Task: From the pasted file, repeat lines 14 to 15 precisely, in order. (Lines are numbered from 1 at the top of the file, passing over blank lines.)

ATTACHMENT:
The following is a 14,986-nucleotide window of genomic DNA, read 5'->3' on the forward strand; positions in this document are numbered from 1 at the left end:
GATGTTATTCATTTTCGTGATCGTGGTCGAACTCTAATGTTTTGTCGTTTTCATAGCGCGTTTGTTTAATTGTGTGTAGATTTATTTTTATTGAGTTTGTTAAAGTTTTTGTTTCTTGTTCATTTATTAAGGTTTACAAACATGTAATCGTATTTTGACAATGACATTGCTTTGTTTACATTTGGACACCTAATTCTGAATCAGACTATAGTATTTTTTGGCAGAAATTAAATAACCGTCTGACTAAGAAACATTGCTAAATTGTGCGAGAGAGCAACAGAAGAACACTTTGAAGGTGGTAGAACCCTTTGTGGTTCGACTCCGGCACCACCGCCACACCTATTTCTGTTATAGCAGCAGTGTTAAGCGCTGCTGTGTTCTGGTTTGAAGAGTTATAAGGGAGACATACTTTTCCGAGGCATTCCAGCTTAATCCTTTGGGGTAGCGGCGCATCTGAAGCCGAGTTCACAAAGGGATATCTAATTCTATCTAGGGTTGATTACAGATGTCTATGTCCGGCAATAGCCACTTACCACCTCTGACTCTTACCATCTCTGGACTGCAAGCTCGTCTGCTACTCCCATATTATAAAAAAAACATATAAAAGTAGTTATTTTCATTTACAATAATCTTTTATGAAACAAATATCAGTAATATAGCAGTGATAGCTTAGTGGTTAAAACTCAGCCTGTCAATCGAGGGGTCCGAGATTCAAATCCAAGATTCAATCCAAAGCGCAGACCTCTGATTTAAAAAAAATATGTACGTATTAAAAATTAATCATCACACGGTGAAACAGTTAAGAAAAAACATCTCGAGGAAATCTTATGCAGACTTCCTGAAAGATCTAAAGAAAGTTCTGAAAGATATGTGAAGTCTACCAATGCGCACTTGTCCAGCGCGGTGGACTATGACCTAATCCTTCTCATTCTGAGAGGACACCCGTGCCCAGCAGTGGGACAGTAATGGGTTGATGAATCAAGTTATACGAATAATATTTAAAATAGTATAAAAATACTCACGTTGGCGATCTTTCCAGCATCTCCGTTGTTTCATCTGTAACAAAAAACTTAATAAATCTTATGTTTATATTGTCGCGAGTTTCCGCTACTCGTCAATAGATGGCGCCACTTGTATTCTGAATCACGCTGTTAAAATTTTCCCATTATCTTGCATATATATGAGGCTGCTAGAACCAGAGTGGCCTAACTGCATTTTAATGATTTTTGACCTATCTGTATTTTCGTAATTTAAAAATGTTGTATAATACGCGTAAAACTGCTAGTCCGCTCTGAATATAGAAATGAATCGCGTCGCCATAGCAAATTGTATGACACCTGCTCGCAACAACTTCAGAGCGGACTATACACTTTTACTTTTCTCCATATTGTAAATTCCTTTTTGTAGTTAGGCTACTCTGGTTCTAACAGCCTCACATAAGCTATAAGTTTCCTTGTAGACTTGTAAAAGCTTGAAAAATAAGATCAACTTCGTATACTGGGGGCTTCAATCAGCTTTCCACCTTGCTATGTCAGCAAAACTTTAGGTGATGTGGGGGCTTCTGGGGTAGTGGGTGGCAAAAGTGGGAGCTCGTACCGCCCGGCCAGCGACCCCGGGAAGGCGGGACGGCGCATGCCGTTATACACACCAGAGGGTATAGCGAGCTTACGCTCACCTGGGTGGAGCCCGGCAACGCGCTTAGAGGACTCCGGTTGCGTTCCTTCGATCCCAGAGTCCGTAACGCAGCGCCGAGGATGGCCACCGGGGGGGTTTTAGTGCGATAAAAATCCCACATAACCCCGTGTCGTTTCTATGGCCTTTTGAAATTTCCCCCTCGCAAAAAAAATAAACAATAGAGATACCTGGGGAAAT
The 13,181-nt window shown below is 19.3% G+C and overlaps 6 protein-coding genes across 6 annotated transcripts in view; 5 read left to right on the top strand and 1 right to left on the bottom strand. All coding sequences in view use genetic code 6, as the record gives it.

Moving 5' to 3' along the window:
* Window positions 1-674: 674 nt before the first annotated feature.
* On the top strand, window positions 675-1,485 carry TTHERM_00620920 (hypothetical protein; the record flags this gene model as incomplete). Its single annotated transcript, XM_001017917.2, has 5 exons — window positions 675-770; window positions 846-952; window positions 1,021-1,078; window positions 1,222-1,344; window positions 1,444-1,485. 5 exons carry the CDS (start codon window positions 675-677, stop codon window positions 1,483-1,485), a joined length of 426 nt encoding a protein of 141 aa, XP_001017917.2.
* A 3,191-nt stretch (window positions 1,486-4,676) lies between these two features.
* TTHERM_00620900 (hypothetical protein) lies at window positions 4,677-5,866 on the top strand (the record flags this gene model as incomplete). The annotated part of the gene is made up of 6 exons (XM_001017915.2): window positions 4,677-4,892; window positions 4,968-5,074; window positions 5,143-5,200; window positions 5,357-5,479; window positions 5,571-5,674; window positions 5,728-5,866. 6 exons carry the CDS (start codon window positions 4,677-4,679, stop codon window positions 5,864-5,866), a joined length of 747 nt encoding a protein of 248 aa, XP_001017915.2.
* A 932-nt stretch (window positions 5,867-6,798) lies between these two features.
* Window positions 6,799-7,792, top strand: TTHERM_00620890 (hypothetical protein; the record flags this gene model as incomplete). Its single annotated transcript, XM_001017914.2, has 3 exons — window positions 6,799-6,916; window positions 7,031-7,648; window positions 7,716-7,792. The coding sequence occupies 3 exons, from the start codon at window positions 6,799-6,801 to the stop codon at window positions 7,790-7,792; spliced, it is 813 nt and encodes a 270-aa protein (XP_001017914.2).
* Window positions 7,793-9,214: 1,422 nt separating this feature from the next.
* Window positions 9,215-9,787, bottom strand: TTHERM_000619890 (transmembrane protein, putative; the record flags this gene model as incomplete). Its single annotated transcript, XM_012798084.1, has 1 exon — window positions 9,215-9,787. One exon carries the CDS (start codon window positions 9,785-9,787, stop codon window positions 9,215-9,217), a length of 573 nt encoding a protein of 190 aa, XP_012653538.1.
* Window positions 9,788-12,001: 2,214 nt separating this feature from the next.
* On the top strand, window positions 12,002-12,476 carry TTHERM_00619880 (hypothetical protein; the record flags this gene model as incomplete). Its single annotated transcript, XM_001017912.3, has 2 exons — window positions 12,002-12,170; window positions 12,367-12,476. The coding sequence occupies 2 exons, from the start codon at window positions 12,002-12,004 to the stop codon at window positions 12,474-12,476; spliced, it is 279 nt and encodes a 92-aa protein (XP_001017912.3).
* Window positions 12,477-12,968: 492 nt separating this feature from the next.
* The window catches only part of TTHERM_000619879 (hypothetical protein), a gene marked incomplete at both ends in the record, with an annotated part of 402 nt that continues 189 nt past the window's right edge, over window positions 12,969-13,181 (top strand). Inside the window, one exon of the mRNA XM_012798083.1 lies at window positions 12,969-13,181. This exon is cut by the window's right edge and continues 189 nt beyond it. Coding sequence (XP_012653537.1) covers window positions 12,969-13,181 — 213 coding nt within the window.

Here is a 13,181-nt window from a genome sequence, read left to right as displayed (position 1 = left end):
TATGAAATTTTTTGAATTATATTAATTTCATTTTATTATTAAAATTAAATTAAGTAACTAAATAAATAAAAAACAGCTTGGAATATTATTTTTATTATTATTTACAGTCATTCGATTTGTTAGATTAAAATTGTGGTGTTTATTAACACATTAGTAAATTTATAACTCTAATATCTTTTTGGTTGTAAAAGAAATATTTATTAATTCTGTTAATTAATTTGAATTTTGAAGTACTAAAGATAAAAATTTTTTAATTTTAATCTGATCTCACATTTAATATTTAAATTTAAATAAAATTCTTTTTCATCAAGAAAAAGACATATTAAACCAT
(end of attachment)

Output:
* On the top strand, window positions 12,002-12,476 carry TTHERM_00619880 (hypothetical protein; the record flags this gene model as incomplete). Its single annotated transcript, XM_001017912.3, has 2 exons — window positions 12,002-12,170; window positions 12,367-12,476. The coding sequence occupies 2 exons, from the start codon at window positions 12,002-12,004 to the stop codon at window positions 12,474-12,476; spliced, it is 279 nt and encodes a 92-aa protein (XP_001017912.3).
* Window positions 12,477-12,968: 492 nt separating this feature from the next.